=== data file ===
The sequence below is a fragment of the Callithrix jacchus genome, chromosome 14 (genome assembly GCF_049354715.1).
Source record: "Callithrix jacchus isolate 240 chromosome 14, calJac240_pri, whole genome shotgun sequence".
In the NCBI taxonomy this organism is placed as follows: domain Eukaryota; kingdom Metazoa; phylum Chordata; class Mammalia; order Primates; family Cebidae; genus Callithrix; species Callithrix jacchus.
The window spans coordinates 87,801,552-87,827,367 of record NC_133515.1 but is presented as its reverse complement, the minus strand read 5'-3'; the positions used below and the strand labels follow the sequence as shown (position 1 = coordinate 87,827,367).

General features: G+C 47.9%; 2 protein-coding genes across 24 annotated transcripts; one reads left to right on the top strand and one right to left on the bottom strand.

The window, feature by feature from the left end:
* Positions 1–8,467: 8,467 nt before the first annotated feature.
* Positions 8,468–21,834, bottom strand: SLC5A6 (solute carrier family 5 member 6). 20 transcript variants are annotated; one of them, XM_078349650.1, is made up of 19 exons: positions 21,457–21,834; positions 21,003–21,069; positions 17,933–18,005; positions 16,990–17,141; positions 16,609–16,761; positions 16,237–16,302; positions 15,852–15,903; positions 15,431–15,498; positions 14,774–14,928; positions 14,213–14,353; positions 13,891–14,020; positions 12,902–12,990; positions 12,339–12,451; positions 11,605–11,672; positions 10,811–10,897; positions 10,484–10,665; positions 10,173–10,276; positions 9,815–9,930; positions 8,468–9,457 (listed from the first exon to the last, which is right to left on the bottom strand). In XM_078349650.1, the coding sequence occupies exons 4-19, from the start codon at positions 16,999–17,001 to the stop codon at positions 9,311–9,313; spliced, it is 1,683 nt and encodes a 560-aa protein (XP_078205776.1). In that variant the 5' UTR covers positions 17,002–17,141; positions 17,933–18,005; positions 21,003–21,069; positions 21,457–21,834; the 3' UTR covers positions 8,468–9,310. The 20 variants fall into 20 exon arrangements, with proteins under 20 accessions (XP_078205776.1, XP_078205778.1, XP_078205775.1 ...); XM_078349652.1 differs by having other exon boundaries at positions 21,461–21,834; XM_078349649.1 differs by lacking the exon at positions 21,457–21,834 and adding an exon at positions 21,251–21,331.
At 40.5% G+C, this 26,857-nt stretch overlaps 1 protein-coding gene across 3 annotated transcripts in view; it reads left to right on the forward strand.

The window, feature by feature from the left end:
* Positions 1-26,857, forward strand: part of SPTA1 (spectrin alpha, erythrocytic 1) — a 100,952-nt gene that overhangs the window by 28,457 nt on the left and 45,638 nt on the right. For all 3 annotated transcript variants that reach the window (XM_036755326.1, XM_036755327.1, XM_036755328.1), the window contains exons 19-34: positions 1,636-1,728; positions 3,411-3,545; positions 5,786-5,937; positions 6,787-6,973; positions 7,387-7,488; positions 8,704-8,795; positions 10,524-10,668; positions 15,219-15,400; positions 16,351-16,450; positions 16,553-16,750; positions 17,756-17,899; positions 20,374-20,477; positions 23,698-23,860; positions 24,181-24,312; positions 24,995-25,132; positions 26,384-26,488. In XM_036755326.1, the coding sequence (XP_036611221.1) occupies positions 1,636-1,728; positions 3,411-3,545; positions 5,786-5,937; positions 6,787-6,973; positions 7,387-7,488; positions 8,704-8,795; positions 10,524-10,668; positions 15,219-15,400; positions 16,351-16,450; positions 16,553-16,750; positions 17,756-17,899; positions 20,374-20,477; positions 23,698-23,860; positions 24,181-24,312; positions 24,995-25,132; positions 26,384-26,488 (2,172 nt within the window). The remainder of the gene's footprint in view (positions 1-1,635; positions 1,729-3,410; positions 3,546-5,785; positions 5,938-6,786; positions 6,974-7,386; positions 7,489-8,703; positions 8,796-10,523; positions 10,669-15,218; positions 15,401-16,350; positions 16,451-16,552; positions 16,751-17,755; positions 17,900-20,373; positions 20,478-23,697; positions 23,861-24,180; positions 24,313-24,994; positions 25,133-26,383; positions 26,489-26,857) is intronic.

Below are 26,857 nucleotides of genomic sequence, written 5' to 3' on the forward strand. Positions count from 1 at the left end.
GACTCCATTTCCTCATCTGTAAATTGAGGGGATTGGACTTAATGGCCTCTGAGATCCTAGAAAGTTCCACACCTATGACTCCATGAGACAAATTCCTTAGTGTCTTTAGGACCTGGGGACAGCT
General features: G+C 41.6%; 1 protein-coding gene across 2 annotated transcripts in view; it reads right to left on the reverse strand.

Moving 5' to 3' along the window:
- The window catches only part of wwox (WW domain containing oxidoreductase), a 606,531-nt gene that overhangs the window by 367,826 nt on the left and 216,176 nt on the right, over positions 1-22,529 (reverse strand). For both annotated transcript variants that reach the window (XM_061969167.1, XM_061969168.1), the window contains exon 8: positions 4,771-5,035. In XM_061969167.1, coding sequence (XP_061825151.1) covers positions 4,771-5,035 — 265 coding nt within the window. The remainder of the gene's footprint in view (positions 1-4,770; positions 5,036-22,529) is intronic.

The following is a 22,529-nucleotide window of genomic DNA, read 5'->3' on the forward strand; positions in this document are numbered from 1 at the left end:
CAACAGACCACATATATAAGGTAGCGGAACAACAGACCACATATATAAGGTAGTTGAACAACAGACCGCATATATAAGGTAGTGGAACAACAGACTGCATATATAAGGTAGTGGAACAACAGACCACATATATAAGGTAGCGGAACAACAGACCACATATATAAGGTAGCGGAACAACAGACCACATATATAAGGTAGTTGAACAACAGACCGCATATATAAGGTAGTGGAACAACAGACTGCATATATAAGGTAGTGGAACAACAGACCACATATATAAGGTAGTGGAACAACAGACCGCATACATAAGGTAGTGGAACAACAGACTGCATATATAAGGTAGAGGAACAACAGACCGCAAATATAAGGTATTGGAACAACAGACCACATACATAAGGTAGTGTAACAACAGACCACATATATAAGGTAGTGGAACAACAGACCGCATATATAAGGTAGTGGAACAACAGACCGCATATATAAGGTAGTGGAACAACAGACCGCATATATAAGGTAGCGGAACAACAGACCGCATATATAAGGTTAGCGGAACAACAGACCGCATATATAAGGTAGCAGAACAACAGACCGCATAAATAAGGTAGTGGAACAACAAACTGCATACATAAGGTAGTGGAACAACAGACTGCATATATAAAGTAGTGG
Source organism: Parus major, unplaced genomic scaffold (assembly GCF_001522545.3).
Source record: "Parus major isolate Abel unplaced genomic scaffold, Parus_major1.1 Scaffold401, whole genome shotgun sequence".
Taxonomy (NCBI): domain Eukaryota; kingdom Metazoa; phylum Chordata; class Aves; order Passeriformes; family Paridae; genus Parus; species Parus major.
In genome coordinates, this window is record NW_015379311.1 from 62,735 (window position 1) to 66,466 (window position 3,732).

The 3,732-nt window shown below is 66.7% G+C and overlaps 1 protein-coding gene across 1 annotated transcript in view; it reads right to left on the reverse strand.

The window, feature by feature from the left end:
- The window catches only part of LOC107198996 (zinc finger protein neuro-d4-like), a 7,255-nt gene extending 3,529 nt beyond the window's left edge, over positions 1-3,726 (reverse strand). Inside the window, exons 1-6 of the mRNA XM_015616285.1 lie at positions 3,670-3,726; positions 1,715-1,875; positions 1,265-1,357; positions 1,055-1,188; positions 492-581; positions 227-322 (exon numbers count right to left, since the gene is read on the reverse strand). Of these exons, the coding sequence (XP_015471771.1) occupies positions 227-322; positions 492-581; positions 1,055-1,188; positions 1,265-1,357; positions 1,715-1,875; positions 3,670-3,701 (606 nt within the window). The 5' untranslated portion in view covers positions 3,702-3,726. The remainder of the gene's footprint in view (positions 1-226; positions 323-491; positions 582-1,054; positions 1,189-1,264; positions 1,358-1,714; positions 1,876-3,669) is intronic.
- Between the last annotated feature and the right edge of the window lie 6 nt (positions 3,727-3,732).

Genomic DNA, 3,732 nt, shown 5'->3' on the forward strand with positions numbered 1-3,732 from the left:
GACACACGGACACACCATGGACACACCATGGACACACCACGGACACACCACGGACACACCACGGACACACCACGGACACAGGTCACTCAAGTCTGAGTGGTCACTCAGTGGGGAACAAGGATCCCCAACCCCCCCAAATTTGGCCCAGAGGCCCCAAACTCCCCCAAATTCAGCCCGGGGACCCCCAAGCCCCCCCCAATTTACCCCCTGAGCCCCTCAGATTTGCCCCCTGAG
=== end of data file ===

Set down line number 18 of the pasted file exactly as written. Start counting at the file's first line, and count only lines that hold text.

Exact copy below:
CAACAGACCACATATATAAGGTAGCGGAACAACAGACCACATATATAAGGTAGTTGAACAACAGACCGCATATATAAGGTAGTGGAACAACAGACTGCATATATAAGGTAGTGGAACAACAGACCACATATATAAGGTAGCGGAACAACAGACCACATATATAAGGTAGCGGAACAACAGACCACATATATAAGGTAGTTGAACAACAGACCGCATATATAAGGTAGTGGAACAACAGACTGCATATATAAGGTAGTGGAACAACAGACCACATATATAAGGTAGTGGAACAACAGACCGCATACATAAGGTAGTGGAACAACAGACTGCATATATAAGGTAGAGGAACAACAGACCGCAAATATAAGGTATTGGAACAACAGACCACATACATAAGGTAGTGTAACAACAGACCACATATATAAGGTAGTGGAACAACAGACCGCATATATAAGGTAGTGGAACAACAGACCGCATATATAAGGTAGTGGAACAACAGACCGCATATATAAGGTAGCGGAACAACAGACCGCATATATAAGGTTAGCGGAACAACAGACCGCATATATAAGGTAGCAGAACAACAGACCGCATAAATAAGGTAGTGGAACAACAAACTGCATACATAAGGTAGTGGAACAACAGACTGCATATATAAAGTAGTGG